Finding New Hobbies to Support Your Recovery

If you have completed a program at San Diego drug rehab centers or sobered up on your own, then you have already accomplished one of the most difficult and rewarding things you might ever do. Congratulations!

However, now that you’ve done that, it’s equally important to fill up all the spare time that you have now that you’re not using drugs.

Boredom is the enemy of recovery. If you are not spending your time on fulfilling activities, then you may be increasing the risk of relapsing. This article explores the importance of finding new hobbies during recovery.

Why is it important to find new hobbies?

Pretty much any way you look at it, drug addiction is filling some sort of void. Whether you became addicted through a doctor’s recommendations or through self-experimentation as a kid, chances are, you began using substances in order to feel better.

We all want to feel good. One of the best things that you can do to make yourself feel good is to pick up some sort of hobby or activity. The purpose of this is to engage in something that leaves you feeling fulfilled at the end of the day. Something that’s more fulfilling than the synthetic or inebriated fulfillment that can be achieved through drug use.

Hobbies also fill in the time that you spent doing drugs or alcohol. If you manage to get sober without filling in all this time, your mind might naturally wander back towards substance use. It’s important to avoid this.

How to find new hobbies

The tricky part is finding hobbies and activities that you enjoy. If you didn’t have any hobbies or activities prior to your addiction, this might seem unfamiliar or overwhelming.

One way to discover a new hobby is to think about what you did when you were high or drunk. Most likely, the things that you did under the influence are a reflection of your real desires. Did you get high and take apart phones and laptops? Try taking up computer programming.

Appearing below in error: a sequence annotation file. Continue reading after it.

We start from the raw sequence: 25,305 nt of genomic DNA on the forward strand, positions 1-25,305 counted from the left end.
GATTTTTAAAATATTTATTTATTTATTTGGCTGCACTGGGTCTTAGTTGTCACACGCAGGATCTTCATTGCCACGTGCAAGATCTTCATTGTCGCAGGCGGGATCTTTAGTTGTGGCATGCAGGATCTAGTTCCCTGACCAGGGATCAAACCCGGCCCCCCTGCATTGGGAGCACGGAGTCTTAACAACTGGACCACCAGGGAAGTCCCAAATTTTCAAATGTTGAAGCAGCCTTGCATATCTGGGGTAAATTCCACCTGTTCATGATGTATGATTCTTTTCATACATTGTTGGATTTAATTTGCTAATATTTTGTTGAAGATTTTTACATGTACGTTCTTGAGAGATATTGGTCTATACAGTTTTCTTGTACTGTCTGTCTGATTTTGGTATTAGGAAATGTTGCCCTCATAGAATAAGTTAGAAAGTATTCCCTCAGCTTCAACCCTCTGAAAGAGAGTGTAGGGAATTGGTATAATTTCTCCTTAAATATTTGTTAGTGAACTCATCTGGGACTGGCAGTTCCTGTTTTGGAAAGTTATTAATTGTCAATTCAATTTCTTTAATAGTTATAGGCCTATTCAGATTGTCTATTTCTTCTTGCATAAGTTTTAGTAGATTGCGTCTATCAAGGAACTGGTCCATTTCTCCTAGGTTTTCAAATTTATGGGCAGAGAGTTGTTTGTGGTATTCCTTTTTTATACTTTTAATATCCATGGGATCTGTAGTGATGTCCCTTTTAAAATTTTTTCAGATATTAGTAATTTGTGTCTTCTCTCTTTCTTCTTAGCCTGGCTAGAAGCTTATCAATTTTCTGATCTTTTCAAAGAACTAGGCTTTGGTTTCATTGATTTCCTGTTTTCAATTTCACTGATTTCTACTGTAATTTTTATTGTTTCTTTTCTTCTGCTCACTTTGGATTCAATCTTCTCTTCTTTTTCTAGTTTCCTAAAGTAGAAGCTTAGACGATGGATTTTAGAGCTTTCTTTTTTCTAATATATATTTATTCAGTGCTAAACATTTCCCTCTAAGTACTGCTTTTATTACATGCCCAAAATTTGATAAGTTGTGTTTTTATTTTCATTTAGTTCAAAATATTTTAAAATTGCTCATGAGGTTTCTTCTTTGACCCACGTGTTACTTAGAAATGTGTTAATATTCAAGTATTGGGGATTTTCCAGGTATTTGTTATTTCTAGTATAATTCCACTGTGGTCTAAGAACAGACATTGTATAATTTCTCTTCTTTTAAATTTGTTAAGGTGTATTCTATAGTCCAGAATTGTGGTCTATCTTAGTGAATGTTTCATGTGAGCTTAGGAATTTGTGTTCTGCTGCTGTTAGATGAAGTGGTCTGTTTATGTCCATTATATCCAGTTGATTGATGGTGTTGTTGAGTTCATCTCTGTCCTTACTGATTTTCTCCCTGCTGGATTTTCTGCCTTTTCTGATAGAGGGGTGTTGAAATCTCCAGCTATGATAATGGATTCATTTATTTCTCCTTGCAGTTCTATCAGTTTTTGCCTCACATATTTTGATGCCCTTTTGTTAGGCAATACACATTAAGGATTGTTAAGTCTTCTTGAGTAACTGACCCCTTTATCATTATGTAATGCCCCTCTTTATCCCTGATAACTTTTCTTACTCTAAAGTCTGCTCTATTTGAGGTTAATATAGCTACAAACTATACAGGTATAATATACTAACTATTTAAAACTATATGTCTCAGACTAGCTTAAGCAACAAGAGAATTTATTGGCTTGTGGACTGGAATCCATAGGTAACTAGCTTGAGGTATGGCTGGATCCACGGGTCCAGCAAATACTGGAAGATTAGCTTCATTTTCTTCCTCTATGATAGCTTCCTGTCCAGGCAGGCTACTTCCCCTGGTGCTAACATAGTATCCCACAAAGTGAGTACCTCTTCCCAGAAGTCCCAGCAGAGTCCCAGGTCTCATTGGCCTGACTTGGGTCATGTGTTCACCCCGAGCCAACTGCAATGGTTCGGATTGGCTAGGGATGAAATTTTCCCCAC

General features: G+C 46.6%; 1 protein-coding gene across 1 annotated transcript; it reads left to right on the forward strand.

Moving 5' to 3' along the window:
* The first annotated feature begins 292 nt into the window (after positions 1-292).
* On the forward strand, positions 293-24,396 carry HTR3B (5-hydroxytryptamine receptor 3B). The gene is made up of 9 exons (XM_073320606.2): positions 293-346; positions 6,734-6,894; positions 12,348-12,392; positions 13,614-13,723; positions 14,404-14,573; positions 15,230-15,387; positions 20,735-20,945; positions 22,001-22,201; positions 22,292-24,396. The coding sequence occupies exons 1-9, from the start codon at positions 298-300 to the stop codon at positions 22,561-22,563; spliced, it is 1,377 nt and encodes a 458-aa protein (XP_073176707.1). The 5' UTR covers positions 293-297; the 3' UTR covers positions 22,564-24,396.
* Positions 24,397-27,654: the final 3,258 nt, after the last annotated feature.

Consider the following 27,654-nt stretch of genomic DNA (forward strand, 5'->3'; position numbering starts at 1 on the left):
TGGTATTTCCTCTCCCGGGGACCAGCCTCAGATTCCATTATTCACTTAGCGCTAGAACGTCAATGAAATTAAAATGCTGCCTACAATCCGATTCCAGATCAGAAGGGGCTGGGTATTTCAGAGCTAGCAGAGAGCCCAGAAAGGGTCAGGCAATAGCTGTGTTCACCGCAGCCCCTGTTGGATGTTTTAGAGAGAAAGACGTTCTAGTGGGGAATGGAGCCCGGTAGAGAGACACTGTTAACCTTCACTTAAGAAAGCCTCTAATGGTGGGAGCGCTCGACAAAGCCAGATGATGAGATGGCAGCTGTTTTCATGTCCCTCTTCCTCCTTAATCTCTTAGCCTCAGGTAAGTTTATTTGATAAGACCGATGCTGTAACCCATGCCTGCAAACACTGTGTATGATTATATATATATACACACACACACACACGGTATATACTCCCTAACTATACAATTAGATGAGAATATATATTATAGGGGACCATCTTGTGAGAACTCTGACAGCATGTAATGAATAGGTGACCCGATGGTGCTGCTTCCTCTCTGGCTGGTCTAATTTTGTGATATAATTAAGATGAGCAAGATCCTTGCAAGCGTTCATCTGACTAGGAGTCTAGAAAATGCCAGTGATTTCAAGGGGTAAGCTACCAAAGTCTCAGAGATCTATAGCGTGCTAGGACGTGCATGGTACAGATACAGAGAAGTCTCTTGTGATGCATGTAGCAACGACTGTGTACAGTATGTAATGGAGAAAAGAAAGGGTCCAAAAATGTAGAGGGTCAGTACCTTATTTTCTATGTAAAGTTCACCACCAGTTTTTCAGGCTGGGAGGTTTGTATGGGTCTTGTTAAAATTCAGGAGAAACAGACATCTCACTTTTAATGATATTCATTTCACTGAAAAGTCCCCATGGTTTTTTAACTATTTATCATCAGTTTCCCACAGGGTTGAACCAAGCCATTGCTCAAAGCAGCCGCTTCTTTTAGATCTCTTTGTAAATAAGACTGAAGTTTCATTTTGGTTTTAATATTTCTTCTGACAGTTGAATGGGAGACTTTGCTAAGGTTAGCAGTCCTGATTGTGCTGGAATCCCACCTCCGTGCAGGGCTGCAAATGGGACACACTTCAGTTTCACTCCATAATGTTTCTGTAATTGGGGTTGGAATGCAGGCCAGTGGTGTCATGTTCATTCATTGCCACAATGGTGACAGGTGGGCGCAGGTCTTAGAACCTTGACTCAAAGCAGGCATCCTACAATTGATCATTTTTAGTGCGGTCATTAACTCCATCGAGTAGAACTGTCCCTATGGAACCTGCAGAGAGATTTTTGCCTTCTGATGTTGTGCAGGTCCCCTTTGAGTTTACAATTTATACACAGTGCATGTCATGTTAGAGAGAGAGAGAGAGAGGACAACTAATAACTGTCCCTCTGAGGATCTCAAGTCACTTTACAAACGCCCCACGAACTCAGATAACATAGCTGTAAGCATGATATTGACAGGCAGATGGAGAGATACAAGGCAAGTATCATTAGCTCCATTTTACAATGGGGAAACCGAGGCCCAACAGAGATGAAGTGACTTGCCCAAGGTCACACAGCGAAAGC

Did you prefer to catch a buzz and then go for long walks in nature? Perhaps you would be well-suited to an outdoorsy hobby, such as going for group hikes or taking care of a garden.

Or, maybe you spent your intoxicated hours simply talking to others. Perhaps a social hobby, such as multiplayer board games, group classes, and meetings, or even a new job as a cashier or part-time barista would suit you well.

It’s also important to seek out other people with similar interests who are also in recovery. Many group meetings, such as Alcoholics Anonymous, encourage their members to get together. Many recovery groups allow people to participate in group bowling sessions, sports, long hikes, or other sober activities.

Don’t be afraid to try something new. In fact, make a point of trying something new as often as you can. If you do this on a regular basis, you’ll certainly find something that you enjoy.



Finding something to fill your time with is crucial for anybody in recovery. If you don’t have any hobbies, try new things until you find something that you like.

Remember to be patient with yourself, though. After months or years of addiction, your pleasure center in your brain will be desensitized. It may take a few weeks or even months before you are able to enjoy things the way that you used to.

If you need more assistance, don’t hesitate to reach out to San Diego drug rehab centers,  or an addiction counselor.

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